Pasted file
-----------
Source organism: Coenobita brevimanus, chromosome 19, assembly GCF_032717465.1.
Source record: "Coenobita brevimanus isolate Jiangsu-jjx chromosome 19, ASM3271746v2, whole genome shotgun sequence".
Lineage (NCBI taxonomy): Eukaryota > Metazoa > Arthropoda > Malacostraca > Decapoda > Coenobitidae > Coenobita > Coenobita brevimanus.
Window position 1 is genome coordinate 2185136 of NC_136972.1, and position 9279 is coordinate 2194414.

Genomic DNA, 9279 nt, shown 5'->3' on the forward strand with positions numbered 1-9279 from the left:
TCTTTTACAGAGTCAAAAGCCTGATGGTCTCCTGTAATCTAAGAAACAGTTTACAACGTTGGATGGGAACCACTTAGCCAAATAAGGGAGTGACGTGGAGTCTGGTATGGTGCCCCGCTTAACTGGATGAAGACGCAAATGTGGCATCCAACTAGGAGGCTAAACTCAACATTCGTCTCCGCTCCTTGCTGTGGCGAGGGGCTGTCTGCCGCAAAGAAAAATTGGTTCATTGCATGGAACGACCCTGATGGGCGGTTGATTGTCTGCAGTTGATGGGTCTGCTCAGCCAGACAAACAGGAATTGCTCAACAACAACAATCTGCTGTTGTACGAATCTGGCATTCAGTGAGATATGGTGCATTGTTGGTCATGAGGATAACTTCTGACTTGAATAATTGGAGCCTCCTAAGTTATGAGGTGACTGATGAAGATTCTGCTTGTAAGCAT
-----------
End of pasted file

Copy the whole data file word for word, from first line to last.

Source organism: Coenobita brevimanus, chromosome 19, assembly GCF_032717465.1.
Source record: "Coenobita brevimanus isolate Jiangsu-jjx chromosome 19, ASM3271746v2, whole genome shotgun sequence".
Lineage (NCBI taxonomy): Eukaryota > Metazoa > Arthropoda > Malacostraca > Decapoda > Coenobitidae > Coenobita > Coenobita brevimanus.
Window position 1 is genome coordinate 2185136 of NC_136972.1, and position 9279 is coordinate 2194414.

Genomic DNA, 9279 nt, shown 5'->3' on the forward strand with positions numbered 1-9279 from the left:
TCTTTTACAGAGTCAAAAGCCTGATGGTCTCCTGTAATCTAAGAAACAGTTTACAACGTTGGATGGGAACCACTTAGCCAAATAAGGGAGTGACGTGGAGTCTGGTATGGTGCCCCGCTTAACTGGATGAAGACGCAAATGTGGCATCCAACTAGGAGGCTAAACTCAACATTCGTCTCCGCTCCTTGCTGTGGCGAGGGGCTGTCTGCCGCAAAGAAAAATTGGTTCATTGCATGGAACGACCCTGATGGGCGGTTGATTGTCTGCAGTTGATGGGTCTGCTCAGCCAGACAAACAGGAATTGCTCAACAACAACAATCTGCTGTTGTACGAATCTGGCATTCAGTGAGATATGGTGCATTGTTGGTCATGAGGATAACTTCTGACTTGAATAATTGGAGCCTCCTAAGTTATGAGGTGACTGATGAAGATTCTGCTTGTAAGCAT